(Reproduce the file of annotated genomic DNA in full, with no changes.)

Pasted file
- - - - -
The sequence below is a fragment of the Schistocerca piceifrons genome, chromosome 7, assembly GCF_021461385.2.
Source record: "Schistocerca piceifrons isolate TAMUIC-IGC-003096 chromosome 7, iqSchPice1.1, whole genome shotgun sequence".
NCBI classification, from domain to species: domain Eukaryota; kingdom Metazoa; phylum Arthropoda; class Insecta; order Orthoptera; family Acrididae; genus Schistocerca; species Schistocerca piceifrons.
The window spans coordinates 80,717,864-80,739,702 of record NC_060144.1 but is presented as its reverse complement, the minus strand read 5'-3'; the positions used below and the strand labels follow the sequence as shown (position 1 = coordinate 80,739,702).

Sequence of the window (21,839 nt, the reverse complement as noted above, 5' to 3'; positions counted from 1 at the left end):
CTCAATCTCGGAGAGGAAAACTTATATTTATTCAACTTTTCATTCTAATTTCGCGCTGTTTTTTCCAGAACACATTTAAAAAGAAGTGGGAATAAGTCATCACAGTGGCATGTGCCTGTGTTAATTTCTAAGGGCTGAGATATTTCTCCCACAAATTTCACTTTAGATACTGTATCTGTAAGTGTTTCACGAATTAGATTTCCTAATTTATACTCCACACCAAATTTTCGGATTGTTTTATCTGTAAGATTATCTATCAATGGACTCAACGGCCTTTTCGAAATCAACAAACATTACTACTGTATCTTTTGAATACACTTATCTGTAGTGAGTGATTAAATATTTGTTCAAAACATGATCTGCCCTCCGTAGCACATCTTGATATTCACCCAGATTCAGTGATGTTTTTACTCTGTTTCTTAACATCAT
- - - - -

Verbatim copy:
The sequence below is a fragment of the Schistocerca piceifrons genome, chromosome 7, assembly GCF_021461385.2.
Source record: "Schistocerca piceifrons isolate TAMUIC-IGC-003096 chromosome 7, iqSchPice1.1, whole genome shotgun sequence".
NCBI classification, from domain to species: domain Eukaryota; kingdom Metazoa; phylum Arthropoda; class Insecta; order Orthoptera; family Acrididae; genus Schistocerca; species Schistocerca piceifrons.
The window spans coordinates 80,717,864-80,739,702 of record NC_060144.1 but is presented as its reverse complement, the minus strand read 5'-3'; the positions used below and the strand labels follow the sequence as shown (position 1 = coordinate 80,739,702).

Sequence of the window (21,839 nt, the reverse complement as noted above, 5' to 3'; positions counted from 1 at the left end):
CTCAATCTCGGAGAGGAAAACTTATATTTATTCAACTTTTCATTCTAATTTCGCGCTGTTTTTTCCAGAACACATTTAAAAAGAAGTGGGAATAAGTCATCACAGTGGCATGTGCCTGTGTTAATTTCTAAGGGCTGAGATATTTCTCCCACAAATTTCACTTTAGATACTGTATCTGTAAGTGTTTCACGAATTAGATTTCCTAATTTATACTCCACACCAAATTTTCGGATTGTTTTATCTGTAAGATTATCTATCAATGGACTCAACGGCCTTTTCGAAATCAACAAACATTACTACTGTATCTTTTGAATACACTTATCTGTAGTGAGTGATTAAATATTTGTTCAAAACATGATCTGCCCTCCGTAGCACATCTTGATATTCACCCAGATTCAGTGATGTTTTTACTCTGTTTCTTAACATCAT